Amplifying the power in HER voice because today’s woman is #BeyondCapable

Amplifying the power in HER voice because today’s woman is #BeyondCapable
Health Watch

Checking up on Women’s Health in America

How women in the United States can stay health in spite of the troubling developments on the subject.

When you start your day as a woman of the United States; you may glance at the news and find that this country is once again looking less like the “land of the free.”

It’s more “the home of the brave” perhaps because that’s what you have to be at the face of detrimental changes. You may see that more of your options for healthcare have been taken away. Maybe your access to contraception has also been limited further. Or maybe another state has joined the many attempts to ban abortion—doing so while the public sector falls short in providing ample support for mothers-to-be.

This is where we are at. Currently, a woman’s right to health is under attack. Your body is catching the strays of a culture war that has been going on for years. In 2022, the US Supreme Court overturned Roe v. Wade. Thanks to conservative lobbying, the 1973 decision which decriminalized abortion nationwide was struck down and, since then, multiple factions in government have been moving to limit what women can do with their bodies.

But while that “star-spangled banner yet waves,” you can be more than just brave. You can be informed, proactive and vigilant. You can advocate for yourself if elected officials won’t advocate for you and you can wake up healthy to an America that you want.

But first, you have to where to start. And that comes with finding the right place to work on your health.

Finding a women’s health clinic that offers care and convenience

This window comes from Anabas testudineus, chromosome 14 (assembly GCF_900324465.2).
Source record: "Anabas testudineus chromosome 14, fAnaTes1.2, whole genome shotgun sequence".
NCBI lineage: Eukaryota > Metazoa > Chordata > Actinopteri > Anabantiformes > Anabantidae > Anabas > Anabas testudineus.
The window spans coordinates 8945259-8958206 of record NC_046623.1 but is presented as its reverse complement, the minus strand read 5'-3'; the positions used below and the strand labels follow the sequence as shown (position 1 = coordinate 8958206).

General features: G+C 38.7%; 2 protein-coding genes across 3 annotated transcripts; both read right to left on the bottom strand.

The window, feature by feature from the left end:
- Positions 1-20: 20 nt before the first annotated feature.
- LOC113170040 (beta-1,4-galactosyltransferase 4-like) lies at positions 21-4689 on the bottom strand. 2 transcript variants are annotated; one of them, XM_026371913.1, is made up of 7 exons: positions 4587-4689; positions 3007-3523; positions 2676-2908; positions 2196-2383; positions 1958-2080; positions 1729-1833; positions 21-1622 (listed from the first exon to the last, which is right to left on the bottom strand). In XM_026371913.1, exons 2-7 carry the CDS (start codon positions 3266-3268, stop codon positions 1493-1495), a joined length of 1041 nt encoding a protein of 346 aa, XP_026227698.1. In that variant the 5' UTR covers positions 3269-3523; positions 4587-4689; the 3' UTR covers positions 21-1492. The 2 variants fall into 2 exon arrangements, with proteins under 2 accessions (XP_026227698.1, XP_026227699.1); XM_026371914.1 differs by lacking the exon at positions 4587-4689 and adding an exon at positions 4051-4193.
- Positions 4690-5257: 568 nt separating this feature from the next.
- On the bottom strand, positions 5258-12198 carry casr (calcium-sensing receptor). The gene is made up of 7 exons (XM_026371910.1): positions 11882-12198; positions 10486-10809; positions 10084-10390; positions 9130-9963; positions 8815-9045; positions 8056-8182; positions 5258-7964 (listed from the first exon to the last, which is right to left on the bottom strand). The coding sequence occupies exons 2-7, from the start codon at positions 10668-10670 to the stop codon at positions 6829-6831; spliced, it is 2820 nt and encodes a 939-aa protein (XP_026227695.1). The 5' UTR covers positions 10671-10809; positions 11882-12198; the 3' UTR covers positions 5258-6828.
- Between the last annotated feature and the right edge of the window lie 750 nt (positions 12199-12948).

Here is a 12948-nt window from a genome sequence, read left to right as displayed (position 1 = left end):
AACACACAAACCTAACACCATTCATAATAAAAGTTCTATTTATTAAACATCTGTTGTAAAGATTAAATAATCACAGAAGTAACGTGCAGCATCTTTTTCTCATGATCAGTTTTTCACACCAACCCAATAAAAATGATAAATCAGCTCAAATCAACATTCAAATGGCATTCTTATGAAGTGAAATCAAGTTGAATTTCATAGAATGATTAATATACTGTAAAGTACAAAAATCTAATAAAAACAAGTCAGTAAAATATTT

This year and the years to come, women’s health rights and access to quality care will be more important than ever. This is why it’s crucial to find a woman’s health clinic that is right for you.

You can begin by getting information. Do some research online or ask local women’s groups for recommendations on compassionate and reliable clinics in your area. Look for places that offer services like the following:

•         Comprehensive reproductive healthcare including birth control options and testing for sexually transmitted infections (STI)

•         Pregnancy testing, counseling, and prenatal care

•         Cervical cancer screenings like Pap smears

•         Breast exams and mammogram referrals

•         General wellness care and checkups

Once you have some options, visit their websites to learn more about the services, doctors, and philosophies of each clinic. See if they accept your insurance. Get a gauge of how good their record is. And, see if they offer a service that was highlighted in recent years: telehealth. 2019 and the years that followed that informed us exactly why this matters.

 These days, telehealth appointments are more accessible than ever. When it comes to women’s health services, such options can be a convenient choice. This is especially true since they free up time one may spend making ends meet or attending to other personal matters. With video chatting or conversations over the phone, you can connect directly with doctors and other healthcare professionals without leaving home.

For convenient access to birth control consultations and STI testing, you can consider telehealth services provided by Planned Parenthood and linking that up with your current healthcare provider.